EY: Croatia 16th in business bribery, corruption ranking
A survey by Ernst & Young (EY) about corruption, bribery and fraud in the business world ranks Croatia 16th on a list of 62 countries.
The survey covered 2,825 decision makers in large companies in 62 countries, including Croatia. It shows that 60% of Croatian respondents believe that there is widespread bribery and corruption in business transactions.
Croatia is placed 16th of the 62 countries, while the top three positions held by Brazil (90%), Ukraine (88%) and Nigeria and Thailand (86%). Slovenia is 26th (40%) and Serbia 23rd (48%), while the bottom of the ranking is again occupied by Scandinavian countries – Finland, which is first with 0% and Sweden, Denmark and Saudi Arabia with 4%.
The survey also shows that only 16% of Croatian respondents confirm that bribery is common in business transactions in their respective sectors. If all 62 surveyed countries are taken into account, Croatia is close to the 11% average. The survey also shows great support for more transparency in determining the ownership structure of companies.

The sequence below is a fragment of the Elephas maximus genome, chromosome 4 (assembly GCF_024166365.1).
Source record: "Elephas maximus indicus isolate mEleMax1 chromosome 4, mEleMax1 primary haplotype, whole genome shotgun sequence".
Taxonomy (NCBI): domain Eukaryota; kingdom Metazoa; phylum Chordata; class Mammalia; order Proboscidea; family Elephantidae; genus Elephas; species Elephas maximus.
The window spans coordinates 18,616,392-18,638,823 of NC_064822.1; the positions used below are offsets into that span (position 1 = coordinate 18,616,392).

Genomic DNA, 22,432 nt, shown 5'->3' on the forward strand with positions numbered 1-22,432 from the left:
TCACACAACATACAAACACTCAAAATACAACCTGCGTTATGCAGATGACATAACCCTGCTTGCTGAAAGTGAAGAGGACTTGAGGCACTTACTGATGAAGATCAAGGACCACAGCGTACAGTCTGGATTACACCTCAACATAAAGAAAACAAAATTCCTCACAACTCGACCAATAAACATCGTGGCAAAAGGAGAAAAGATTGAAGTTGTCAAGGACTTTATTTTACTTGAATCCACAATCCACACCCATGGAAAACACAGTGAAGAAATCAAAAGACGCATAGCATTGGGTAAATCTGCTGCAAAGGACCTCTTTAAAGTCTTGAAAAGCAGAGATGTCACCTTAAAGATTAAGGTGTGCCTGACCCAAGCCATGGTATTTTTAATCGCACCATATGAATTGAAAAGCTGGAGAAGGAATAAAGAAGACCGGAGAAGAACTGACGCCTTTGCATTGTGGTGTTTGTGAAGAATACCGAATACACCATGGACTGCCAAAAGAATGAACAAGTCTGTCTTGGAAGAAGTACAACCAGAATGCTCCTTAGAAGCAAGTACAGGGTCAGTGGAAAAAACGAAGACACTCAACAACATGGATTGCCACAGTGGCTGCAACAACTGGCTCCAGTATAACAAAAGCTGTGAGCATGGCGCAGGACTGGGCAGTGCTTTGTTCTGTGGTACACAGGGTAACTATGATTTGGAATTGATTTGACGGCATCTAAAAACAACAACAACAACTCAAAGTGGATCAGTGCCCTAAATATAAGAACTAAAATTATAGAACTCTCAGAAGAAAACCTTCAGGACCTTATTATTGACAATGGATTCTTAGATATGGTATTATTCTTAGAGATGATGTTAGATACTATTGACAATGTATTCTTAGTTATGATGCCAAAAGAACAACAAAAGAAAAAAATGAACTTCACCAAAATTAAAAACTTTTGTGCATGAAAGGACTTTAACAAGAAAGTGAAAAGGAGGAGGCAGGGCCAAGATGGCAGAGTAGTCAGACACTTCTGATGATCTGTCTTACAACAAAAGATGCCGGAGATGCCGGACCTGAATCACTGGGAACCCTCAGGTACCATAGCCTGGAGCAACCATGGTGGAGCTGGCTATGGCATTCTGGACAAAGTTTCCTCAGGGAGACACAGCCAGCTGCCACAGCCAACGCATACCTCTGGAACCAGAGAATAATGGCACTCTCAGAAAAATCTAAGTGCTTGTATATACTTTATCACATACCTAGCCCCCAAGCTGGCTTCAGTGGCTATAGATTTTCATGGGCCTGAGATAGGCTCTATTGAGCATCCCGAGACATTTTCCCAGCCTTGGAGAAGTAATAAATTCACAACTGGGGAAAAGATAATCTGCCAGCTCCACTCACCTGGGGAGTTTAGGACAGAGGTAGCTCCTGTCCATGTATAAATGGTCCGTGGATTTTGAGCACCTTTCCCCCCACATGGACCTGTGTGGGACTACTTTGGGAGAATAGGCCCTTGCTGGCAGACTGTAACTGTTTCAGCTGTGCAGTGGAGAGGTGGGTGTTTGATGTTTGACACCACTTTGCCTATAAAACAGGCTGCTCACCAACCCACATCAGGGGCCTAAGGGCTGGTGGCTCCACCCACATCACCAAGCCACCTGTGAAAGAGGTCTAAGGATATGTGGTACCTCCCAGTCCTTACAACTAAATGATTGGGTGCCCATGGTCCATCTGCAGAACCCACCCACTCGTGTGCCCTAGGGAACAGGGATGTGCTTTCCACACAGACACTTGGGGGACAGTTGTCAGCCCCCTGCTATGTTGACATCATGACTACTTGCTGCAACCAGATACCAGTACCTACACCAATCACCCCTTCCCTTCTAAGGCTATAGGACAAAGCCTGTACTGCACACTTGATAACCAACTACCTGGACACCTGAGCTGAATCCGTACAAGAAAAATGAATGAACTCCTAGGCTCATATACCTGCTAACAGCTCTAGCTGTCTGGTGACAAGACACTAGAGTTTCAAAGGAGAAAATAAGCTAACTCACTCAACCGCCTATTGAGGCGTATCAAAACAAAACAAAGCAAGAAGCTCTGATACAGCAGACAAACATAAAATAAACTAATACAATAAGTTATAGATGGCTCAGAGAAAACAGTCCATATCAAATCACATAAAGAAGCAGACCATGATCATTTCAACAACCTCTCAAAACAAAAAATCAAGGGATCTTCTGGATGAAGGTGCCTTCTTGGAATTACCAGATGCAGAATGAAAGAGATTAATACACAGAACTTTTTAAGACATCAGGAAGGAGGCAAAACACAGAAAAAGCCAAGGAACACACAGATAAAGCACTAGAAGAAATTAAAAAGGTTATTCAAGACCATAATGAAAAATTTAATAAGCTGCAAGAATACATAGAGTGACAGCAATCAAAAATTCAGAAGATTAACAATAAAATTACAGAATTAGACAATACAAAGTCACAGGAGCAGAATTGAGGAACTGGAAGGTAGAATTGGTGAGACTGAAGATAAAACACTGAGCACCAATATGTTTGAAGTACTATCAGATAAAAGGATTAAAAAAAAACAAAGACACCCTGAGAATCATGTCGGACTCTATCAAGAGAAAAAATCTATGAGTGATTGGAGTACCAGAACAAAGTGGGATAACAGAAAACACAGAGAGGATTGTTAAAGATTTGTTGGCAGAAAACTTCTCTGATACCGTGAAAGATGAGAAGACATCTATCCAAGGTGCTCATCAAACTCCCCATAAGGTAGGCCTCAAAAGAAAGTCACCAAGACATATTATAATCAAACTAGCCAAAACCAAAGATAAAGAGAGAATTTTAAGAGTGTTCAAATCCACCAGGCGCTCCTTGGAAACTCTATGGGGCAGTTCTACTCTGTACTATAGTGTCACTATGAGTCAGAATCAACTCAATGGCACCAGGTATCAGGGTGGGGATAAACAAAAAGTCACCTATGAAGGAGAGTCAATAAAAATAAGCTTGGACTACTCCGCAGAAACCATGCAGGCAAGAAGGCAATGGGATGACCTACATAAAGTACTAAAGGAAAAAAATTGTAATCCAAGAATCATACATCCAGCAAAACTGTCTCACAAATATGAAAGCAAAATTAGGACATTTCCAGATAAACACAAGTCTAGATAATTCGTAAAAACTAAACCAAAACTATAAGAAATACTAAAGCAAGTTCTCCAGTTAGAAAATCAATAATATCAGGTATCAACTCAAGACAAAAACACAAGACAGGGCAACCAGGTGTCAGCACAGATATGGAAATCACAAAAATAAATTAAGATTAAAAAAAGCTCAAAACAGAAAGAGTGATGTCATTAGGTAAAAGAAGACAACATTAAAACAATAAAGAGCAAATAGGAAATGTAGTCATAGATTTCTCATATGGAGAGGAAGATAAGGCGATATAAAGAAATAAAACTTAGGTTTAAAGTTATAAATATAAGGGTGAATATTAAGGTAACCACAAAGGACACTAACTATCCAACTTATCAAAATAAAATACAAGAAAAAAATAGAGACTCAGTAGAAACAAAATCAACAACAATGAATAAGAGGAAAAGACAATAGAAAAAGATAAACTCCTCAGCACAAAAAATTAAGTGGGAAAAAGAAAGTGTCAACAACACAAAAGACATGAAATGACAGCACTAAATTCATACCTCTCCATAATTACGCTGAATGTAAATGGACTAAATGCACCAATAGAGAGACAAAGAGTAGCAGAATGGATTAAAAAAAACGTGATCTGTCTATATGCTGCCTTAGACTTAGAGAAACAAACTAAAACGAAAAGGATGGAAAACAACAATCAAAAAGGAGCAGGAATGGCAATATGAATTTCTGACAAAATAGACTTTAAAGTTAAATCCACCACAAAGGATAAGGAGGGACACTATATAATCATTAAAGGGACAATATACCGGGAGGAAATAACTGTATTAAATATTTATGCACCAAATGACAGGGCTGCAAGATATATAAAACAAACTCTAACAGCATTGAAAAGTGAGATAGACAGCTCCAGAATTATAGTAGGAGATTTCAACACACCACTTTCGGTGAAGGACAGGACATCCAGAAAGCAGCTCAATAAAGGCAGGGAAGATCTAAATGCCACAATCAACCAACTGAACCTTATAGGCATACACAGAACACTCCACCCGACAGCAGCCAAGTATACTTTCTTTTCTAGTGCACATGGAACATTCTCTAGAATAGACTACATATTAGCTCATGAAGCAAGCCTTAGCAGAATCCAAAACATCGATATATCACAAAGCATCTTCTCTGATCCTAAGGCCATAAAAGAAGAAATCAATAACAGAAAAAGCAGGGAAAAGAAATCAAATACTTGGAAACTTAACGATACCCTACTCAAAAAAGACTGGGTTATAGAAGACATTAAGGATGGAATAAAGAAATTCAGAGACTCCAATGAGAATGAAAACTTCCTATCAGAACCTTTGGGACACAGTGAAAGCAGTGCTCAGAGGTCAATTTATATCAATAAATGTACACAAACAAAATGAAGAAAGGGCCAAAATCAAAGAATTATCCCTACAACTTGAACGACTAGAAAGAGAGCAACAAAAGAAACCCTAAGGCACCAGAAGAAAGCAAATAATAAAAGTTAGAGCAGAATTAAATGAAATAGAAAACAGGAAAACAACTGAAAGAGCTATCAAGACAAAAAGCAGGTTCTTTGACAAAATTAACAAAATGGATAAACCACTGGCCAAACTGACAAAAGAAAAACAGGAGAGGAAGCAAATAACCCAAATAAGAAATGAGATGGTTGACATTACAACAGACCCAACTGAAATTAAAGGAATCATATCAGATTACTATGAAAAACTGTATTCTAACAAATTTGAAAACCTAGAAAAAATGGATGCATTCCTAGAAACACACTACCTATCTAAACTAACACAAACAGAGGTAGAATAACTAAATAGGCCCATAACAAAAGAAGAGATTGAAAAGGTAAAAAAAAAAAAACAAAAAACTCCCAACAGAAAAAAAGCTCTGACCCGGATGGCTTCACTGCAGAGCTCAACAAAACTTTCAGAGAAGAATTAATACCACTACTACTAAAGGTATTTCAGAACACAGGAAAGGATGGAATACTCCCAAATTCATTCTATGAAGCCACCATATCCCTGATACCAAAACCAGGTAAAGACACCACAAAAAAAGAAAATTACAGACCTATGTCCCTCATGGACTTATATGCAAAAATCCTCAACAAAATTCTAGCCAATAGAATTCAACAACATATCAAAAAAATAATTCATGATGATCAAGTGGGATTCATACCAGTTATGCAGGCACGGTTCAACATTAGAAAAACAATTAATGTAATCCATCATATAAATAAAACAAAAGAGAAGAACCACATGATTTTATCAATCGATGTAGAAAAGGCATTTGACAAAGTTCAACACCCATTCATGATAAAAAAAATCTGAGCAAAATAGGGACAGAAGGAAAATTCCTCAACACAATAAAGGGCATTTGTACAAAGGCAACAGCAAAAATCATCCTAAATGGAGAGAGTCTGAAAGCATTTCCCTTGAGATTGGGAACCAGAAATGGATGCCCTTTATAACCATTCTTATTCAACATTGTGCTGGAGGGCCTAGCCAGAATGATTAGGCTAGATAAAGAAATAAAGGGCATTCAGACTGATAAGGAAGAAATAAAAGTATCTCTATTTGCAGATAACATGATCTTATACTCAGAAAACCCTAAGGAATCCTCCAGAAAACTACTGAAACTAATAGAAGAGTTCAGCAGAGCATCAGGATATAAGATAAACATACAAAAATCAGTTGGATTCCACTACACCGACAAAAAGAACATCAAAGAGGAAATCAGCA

As many as 91% of the respondents recognise the importance of determining the real ownership structure of companies they are doing business with. In Croatia, the support is at 82%.
The need for greater transparency is due to growing geopolitical tensions and growing instability in global financial markets, said Ivan Brko of EY Croatia.
One of the survey questions concerned the work and efficiency of state agencies in prosecuting corruption. As many as 74% of Croatian respondents said they believed state agencies had the will to prosecute corruption but did not consider them to be efficient in doing so. In that regard, Croatia is in second place, together with Portugal, while Thais have even less confidence in state agencies’ efficiency in prosecuting corruption.
The survey also shows that whistle-blowers continue to be a key source of information on illegal business operations, with 55% of surveyed companies having special phone lines for whistle-blowers.
20 April 2016